There are some advantages to small schools in having a legal framework for co-operative grouping (working in a Federation or MAT). Both arrangements allow the member schools to have access to a wider range of professional staff. with greater flexibility for placing staff where they are most needed to cope with varying needs of pupils though, in the case of Federations, this must not move allocated funds from one school to another. There are opportunities for cross-site (‘in-house’) Continuing Professional Development (CPD) and staff that have undergone specialized training can cascade down this knowledge to other staff in the organization. Similarly, ‘best practice’ working can be agreed and shared. Curriculum strategies and policy alignment cam also save valuable time and there is clarity from a shared and consistent approach. All this should improve teaching and learning at the schools. Financial security is strengthened because the increase in total numbers of pupils within the organization will blunt the financial effects of a temporary drop in numbers at an individual member school. Some posts will take on work for the whole group, for example the EH and perhaps a cross-site business manager, and there may be savings from bulk ordering of goods and services – better value for money. There can be a creative shared vision for the future.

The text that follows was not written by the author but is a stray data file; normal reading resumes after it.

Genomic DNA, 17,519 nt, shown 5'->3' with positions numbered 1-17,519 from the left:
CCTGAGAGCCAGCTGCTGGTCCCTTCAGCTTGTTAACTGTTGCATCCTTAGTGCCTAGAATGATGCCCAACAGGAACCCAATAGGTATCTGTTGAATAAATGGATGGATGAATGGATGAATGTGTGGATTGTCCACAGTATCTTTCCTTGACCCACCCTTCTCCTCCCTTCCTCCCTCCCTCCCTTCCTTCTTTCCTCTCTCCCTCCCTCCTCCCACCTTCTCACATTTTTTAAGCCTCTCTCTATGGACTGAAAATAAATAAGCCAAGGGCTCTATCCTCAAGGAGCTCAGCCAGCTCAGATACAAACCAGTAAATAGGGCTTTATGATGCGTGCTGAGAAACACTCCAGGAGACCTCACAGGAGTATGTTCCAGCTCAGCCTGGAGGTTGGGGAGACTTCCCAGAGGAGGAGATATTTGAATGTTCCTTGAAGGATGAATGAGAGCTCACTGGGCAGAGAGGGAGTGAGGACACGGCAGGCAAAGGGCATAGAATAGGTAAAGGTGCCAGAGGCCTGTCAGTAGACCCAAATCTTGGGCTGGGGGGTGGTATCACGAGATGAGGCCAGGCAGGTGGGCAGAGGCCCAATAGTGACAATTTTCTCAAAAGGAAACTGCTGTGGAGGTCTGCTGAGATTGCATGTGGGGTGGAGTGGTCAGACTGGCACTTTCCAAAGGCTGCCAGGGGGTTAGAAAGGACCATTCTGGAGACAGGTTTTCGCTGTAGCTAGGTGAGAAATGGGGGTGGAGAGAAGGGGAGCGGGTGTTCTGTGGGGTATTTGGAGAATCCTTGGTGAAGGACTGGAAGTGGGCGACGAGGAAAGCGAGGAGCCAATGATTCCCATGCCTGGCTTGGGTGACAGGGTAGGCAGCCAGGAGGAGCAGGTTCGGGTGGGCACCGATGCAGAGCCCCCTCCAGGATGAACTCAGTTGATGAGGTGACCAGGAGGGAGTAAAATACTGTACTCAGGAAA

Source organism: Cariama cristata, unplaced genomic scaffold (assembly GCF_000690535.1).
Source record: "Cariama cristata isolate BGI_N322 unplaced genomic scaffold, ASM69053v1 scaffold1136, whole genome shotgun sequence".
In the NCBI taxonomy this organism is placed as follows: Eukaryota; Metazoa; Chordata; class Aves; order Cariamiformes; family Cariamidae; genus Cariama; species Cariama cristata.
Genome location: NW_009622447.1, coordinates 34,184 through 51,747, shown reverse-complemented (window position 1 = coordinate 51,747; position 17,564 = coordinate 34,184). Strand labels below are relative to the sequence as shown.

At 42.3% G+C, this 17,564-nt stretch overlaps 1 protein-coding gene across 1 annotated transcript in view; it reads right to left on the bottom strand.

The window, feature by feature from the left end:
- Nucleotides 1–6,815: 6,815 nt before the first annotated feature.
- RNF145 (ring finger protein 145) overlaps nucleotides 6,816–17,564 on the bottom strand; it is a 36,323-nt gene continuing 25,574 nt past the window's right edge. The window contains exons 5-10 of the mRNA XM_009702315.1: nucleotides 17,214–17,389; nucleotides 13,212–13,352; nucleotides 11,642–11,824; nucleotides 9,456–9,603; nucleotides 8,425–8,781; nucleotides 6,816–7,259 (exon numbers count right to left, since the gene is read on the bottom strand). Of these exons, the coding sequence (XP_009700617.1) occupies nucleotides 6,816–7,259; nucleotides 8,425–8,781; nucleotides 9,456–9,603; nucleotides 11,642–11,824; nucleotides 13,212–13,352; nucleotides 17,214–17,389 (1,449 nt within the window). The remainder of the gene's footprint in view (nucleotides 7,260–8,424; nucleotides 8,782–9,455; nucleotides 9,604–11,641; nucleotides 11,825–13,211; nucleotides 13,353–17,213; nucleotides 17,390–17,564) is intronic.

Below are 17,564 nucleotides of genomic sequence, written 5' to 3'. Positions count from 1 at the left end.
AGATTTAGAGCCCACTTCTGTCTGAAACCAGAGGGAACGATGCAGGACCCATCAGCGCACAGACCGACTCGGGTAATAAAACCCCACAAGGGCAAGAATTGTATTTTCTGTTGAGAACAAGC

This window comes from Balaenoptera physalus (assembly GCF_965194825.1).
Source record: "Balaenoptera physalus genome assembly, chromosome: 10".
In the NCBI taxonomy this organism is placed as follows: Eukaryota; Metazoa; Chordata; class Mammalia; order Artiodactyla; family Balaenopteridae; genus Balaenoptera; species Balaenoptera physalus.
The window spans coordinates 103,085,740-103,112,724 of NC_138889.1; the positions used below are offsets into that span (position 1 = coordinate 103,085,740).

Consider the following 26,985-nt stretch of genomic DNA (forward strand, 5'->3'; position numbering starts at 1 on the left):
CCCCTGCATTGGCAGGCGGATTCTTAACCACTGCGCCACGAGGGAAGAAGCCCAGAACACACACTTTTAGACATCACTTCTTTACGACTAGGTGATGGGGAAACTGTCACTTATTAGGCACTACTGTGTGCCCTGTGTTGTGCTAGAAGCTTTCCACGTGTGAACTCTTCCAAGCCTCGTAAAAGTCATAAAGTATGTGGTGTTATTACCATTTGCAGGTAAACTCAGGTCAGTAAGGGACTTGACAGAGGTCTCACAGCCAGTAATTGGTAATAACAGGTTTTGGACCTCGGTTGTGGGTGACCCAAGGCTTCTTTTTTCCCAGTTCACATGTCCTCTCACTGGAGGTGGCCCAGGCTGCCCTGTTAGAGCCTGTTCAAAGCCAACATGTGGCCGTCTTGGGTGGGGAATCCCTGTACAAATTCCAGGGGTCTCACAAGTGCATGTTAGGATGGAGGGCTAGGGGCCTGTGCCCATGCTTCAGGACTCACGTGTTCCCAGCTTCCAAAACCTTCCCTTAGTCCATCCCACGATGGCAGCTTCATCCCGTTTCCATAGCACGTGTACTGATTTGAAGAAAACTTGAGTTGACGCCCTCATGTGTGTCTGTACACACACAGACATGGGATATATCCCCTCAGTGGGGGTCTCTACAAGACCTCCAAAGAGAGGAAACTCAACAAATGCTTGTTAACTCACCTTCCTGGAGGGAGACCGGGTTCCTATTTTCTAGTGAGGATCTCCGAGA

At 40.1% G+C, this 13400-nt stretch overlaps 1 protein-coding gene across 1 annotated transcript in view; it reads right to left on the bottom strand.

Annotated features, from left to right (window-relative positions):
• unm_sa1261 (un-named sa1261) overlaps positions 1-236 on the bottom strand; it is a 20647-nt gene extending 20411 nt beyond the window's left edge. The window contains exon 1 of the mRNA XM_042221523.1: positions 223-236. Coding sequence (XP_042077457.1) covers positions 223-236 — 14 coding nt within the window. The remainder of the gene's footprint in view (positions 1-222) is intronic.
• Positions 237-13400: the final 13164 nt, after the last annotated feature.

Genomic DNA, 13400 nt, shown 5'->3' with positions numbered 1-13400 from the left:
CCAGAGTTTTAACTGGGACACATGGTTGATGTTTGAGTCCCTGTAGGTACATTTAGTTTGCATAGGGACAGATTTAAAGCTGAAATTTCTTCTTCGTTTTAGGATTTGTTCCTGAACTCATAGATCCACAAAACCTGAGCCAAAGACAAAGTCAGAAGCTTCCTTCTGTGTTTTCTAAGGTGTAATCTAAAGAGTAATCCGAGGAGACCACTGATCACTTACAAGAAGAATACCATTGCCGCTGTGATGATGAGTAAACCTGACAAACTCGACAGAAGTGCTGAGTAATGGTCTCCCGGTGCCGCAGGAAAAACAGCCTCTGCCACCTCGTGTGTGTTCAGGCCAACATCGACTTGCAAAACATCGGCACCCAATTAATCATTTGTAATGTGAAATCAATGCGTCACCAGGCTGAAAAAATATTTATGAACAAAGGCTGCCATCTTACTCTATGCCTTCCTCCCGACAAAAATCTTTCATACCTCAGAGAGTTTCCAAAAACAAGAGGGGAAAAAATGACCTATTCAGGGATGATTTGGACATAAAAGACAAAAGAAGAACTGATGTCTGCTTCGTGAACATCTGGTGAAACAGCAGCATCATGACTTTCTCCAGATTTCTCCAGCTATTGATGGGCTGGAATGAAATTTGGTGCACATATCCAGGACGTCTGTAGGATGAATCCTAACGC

However, a legal con-joining of schools and the consequent required changes in management structure that are required can create problems. The post of Executive Head requires specialist training and a flexibility of approach that can encompass the mainly business an organizational content of the post. The differentiation of roles and responsibilities between the EH and Head of School must be kept in sharp focus but, even then, parents and other staff may feel unsure of ‘who is in charge of their school’. A Federation of schools must have a single Governing Body but, for the GB to remain effective this will limit the number of schools that can be accommodated in the Federation and the sheer volume of business to be handled for several schools may require an increase in the frequency of GB and Subcommittee meetings Bearing in mind that the GB consists of a group of unpaid volunteers many of whom are in full time jobs there is an upper, if ill defined, limit to the size at which a Federation can be effectively sustainable. Beyond this, the three tier system MAT structure of management with overall supervisory input from the Members and the cascading of duties and responsibilities down through the Trust Board to the individual GBs becomes an increasingly efficient way to run the organization